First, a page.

40 years ago, the Supreme Court handed down Roe v. Wade, a decision that legalized abortion. The law hinges on privacy–bringing a baby into this world is a decision between a mother and her doctor. No more “back alley” procedures performed by people who called themselves doctors. Coat hangers–a symbol of one of the crudest methods used to abort–were returned to closets–where they belong.
This was the sole topic of discussion on NPR’s Tell Me More with Michel Martin “Beauty Shop” roundtable of female journalists and academics which I moderate. Michel asked me if I remember when the decision came down. I joked, of course not. I wasn’t even a thought in my Papis’ minds.
Click below to hear the January 23, 2013 “Beauty Shop” roundtable with Michel, and U.S. News‘ columnist Mary Kate Carey and Emory University political science professor Andra Gillespie where we discuss the Roe v. Wade 40th anniversary.
In fact I was around, but have zero recollection because I was barely a tot. What I do remember is growing up in a Catholic familia where these things weren’t talked about. My ‘rents didn’t preach the evils of sex before marriage or that abortion is a sin.
But in shhh shhh shhh tones were murmurs of chicas de sociedad–high school or college-aged young women who disappeared and ¡poof! came back six months later.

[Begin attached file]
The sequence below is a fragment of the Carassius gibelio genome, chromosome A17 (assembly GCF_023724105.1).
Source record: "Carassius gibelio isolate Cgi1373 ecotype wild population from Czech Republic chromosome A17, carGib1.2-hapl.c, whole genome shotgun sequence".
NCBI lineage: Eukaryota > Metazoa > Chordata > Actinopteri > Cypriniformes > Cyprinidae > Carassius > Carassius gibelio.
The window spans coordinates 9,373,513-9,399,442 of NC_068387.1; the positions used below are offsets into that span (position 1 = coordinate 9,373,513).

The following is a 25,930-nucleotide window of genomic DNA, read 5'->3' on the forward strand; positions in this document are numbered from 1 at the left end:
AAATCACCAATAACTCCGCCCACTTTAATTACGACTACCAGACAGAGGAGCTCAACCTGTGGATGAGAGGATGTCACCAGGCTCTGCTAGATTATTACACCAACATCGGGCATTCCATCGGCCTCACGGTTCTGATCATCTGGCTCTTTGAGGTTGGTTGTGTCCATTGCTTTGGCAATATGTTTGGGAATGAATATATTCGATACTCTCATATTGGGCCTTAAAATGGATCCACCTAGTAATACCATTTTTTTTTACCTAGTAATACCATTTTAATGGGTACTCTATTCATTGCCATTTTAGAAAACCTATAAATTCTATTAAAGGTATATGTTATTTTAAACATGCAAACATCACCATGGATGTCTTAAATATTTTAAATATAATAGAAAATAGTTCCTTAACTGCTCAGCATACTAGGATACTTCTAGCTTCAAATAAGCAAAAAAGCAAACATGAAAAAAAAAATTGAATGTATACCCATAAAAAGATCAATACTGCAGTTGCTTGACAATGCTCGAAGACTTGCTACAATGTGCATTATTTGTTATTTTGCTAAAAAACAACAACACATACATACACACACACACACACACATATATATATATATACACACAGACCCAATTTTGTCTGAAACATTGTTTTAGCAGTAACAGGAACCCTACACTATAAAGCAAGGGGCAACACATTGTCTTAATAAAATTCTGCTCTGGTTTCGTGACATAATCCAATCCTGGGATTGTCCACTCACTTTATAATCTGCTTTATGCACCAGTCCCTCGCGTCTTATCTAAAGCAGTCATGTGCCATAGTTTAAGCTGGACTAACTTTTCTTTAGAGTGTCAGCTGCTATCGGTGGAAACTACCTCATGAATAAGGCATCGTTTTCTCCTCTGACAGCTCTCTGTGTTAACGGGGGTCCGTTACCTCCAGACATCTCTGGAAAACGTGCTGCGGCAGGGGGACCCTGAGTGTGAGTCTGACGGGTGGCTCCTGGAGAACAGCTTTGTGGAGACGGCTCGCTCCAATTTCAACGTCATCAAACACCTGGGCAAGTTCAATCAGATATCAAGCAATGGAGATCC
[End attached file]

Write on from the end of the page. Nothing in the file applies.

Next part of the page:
Forget gory pictures of mangled fetuses. I feared the qué dirán–¿what will they say?–and the stain it would bring Mami who would be forever judged a bad mother.
So how do Latinas see abortion, beyond disappearances-sold-as-a-trip-to-Europe-but-really-a-retreat-to-a-convent? As with other women of color who didn’t figure into early feminism characterized as white and upperclass, Latinas’ views on abortion was largely absent from the national debate until now.
- 90% of polled married Catholic Latinos use birth control or
- 74% of surveyed Latino registered voters agree with the statement that a woman has the right ot make a personal decision about abortion
Rather, in the battle over public opinion, the pro-reproductive rights groups are framing the issue for Hispanics–a growing segment of the electorate that has historically been characterized as socially conservative–around:
- Access because of the economic and educational obstacles
- Compassion and support of people we love such as sisters, cousins, co-workers, friends, and neighbors who find themselves in this situation.
I always scrutinize the organization commissioning a survey, methodology, sampling, and how questions are asked for an agenda. Still, this framing is significant because of how deeply access, compassion, and support resonate with Latinas for whom the labels of “pro-life” and “pro-choice” do not capture the human dimension, the emotional subtleties of a predicament, or a hot button issue. Add to this others such as gay marriage and immigration.
Expect to see more battles for the hearts and minds of Latinos who, as they politically mature, are poised to become the ultimate swing voter.Latinos are typically characterized as more socially conservative. Are they?